Tag Archives: law

Upcoming term 2019/20: Teaching on Indigeneity and Law

This winter term I will be teaching a course on indigeneity and law for our BA-students at the University of Konstanz.

While in the colonial era the alleged “backwardness” of  “natives” or even  “savages” was taken as an opportunity to deny them their right to their land, today “indigeneity” is a term used by indigenous people themselves in order to assert their rights (to land, natural resources, cultural self-determination, etc.).

In this seminar, we explore the nexus of indigenity and law by reading anthropological texts on indigeneity (and related concepts such as ethnicity). On the other hand, we learn about legal sources for such claims-making through which the rights of indigenous peoples get articulated in recent decades (for example UN resolutions, current court decisions, …).

We will also read two different types of (auto-) ethnographic texts: on the one hand the life story of a Guatemalan indigenous woman, Rigoberta Menchú (Burgos / Menchú 1984) and on the other the recent monograph of the indigenous anthropologist Audra Simpson (2014) “Mohawk Interruptus. Political life across the borders of settler states “to the Kahnawà: ke (Haudenosaunee / Iroquois Confederation) in Quebec.

The aim of the seminar is to be able to trace  historical and current connections between processes of Othering and those of Self-culturalization in the name of “indigeneity” from an anthropological perspective, as well as to understand the central role of law in doing so.

Here is the syllabus of the seminar.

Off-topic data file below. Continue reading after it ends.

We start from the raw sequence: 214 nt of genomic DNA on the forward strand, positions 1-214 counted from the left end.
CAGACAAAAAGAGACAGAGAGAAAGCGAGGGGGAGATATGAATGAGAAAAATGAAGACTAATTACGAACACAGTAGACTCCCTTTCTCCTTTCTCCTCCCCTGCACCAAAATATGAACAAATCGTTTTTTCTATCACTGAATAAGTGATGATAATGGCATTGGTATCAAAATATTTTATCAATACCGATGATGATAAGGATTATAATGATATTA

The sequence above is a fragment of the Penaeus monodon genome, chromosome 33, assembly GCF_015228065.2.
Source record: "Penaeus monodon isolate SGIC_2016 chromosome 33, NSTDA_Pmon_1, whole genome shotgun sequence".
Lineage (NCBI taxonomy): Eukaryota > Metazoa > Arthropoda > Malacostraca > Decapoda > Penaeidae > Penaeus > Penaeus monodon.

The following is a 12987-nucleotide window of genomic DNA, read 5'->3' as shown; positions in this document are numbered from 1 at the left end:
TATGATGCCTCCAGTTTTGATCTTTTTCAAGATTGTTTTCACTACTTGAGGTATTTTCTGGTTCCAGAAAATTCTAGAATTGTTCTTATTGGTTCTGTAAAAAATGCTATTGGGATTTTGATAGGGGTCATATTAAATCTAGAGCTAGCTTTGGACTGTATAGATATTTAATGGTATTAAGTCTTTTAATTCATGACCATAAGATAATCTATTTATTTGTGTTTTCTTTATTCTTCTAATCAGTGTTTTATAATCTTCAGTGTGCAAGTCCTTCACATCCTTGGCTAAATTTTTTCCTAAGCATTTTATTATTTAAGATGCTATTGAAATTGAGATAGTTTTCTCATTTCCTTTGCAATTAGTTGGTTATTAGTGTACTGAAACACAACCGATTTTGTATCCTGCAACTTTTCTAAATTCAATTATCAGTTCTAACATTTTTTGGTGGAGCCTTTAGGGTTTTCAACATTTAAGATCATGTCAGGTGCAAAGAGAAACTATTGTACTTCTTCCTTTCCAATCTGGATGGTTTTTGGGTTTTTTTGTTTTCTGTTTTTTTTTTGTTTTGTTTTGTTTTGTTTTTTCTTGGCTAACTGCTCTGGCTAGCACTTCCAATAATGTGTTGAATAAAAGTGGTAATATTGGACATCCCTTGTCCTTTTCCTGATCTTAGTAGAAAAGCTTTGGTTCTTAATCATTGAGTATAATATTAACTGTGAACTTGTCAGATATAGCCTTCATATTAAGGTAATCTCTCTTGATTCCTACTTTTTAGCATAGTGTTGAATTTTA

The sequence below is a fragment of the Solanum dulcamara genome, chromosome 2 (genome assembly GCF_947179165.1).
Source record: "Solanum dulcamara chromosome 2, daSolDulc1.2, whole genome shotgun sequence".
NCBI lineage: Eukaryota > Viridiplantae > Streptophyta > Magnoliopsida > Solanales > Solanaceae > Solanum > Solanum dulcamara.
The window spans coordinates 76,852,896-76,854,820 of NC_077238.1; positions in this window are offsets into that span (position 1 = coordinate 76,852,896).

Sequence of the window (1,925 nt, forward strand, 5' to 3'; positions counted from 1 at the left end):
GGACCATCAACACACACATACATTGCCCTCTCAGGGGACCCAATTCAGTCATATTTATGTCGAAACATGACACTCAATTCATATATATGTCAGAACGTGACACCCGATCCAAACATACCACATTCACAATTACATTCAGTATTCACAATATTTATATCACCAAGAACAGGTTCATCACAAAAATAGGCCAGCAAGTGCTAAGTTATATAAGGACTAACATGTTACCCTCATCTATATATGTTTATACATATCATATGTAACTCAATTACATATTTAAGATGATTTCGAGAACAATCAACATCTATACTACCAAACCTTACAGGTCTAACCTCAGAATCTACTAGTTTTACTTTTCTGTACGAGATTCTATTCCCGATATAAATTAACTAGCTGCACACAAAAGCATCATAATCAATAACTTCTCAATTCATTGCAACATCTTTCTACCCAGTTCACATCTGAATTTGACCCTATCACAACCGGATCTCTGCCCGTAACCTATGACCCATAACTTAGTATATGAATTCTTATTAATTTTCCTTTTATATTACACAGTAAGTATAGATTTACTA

Watching Iraq talk about Human Rights. Excursion to the 20th Universal Periodic Review in Geneva

I am preparing for a two-day excursion with my Master students to the 20th Universal Periodic Review of the United Nations. The event will take place in the Palais des Nations in Geneva. In advance, we had to register via email, and in order to be allowed to participate, we will need to collect our “badges” on Monday morning at the gate of the palace.

We will be witnessing the Review of Iraq on Monday and the Review of Slovenia on Tuesday. We will hopefully also arrange for a tour around the building — in which the former Völkerbund was housed — and I am personally interested in observing the Distribution of the report on Kazakhstan.

My students’ task is to learn participant observation in an International Organization. That is, to employ anthropological research methods originally designed in and for colonized societies, in a setting that is not only “Western”, but also transnational, bureaucratic, complex, and …. boring? Maybe not. We shall see …

In order to prepare, we have read a couple of anthropological texts, most importantly those by Jane Cowan and Julie Billaud, who carried out long-term field research in the UPR two years ago. But also documentation itself such as

the English version of the National Report on Iraq

the Compilation of UN Information on Iraq

a Summary of Stakeholders’ Information on Iraq

and several sheets of advanced questions prepared by various member states of the UN. The UK, for example, would like to know the following:

“The situation for ethnic and religious groups including Muslims, Christians, Yezidis, Turkmen and others remains deeply concerning. What is being done to protect vulnerable groups from continued attacks and persecution; and also to enable them to return to their homes in areas where they have been displaced – particularly where their neighbours have allegedly been complicit in the persecution?”

I am very much looking forward to hearing how “Iraq” is going to answer that one …

Recent Supreme Court Decisions

Recently, a couple of blog posts have dealt with the most outrageous, important, and/or course-changing decisions of the US Supreme Court in the last months, including topics such as botched executions and the right of women to remain in control of their  bodies. The following posts are worth reading:

1. Ilya Somin’s Religious Freedom in the Commercial Sphere (Burwell VS Hobby Lobby)

2. Austin Sarat’s Botching the 8th Amendment (Atkins VS Virginia)

3. Lyle Denniston’s Fifth Circuit Allows More Limits on Abortion in Texas

4. Amy Howe’s Court Strikes Down Abortion Clinic “Buffer Zone”( McCullen VS Coakley)

 

There is also a new monograph on the topic, published by University of Pennsylvania Press.

Garrett Epps’ American Justice 2014. Nine Clashing Visions on the Supreme Court